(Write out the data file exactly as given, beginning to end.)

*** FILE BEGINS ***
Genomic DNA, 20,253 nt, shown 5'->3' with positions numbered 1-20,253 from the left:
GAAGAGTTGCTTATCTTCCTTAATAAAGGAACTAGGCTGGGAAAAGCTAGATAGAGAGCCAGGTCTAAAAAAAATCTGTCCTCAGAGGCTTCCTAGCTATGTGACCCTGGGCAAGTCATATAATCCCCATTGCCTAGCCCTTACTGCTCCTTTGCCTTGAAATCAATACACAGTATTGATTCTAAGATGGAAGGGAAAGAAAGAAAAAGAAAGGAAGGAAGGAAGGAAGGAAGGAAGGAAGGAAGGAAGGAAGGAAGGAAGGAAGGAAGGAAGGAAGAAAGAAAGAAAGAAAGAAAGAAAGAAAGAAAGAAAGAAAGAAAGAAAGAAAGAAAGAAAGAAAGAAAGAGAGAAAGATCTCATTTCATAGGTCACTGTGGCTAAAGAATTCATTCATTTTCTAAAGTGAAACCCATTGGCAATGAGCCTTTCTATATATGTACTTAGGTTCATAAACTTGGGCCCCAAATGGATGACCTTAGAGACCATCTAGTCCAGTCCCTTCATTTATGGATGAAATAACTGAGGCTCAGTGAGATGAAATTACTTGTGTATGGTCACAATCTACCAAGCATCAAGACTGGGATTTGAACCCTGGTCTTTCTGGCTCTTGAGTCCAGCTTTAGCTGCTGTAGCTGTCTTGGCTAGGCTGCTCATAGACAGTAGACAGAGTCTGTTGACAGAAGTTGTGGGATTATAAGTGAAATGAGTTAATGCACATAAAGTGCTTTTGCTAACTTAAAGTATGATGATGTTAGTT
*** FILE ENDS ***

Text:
Genomic DNA, 20,253 nt, shown 5'->3' with positions numbered 1-20,253 from the left:
GAAGAGTTGCTTATCTTCCTTAATAAAGGAACTAGGCTGGGAAAAGCTAGATAGAGAGCCAGGTCTAAAAAAAATCTGTCCTCAGAGGCTTCCTAGCTATGTGACCCTGGGCAAGTCATATAATCCCCATTGCCTAGCCCTTACTGCTCCTTTGCCTTGAAATCAATACACAGTATTGATTCTAAGATGGAAGGGAAAGAAAGAAAAAGAAAGGAAGGAAGGAAGGAAGGAAGGAAGGAAGGAAGGAAGGAAGGAAGGAAGGAAGGAAGGAAGGAAGAAAGAAAGAAAGAAAGAAAGAAAGAAAGAAAGAAAGAAAGAAAGAAAGAAAGAAAGAAAGAAAGAAAGAGAGAAAGATCTCATTTCATAGGTCACTGTGGCTAAAGAATTCATTCATTTTCTAAAGTGAAACCCATTGGCAATGAGCCTTTCTATATATGTACTTAGGTTCATAAACTTGGGCCCCAAATGGATGACCTTAGAGACCATCTAGTCCAGTCCCTTCATTTATGGATGAAATAACTGAGGCTCAGTGAGATGAAATTACTTGTGTATGGTCACAATCTACCAAGCATCAAGACTGGGATTTGAACCCTGGTCTTTCTGGCTCTTGAGTCCAGCTTTAGCTGCTGTAGCTGTCTTGGCTAGGCTGCTCATAGACAGTAGACAGAGTCTGTTGACAGAAGTTGTGGGATTATAAGTGAAATGAGTTAATGCACATAAAGTGCTTTTGCTAACTTAAAGTATGATGATGTTAGTT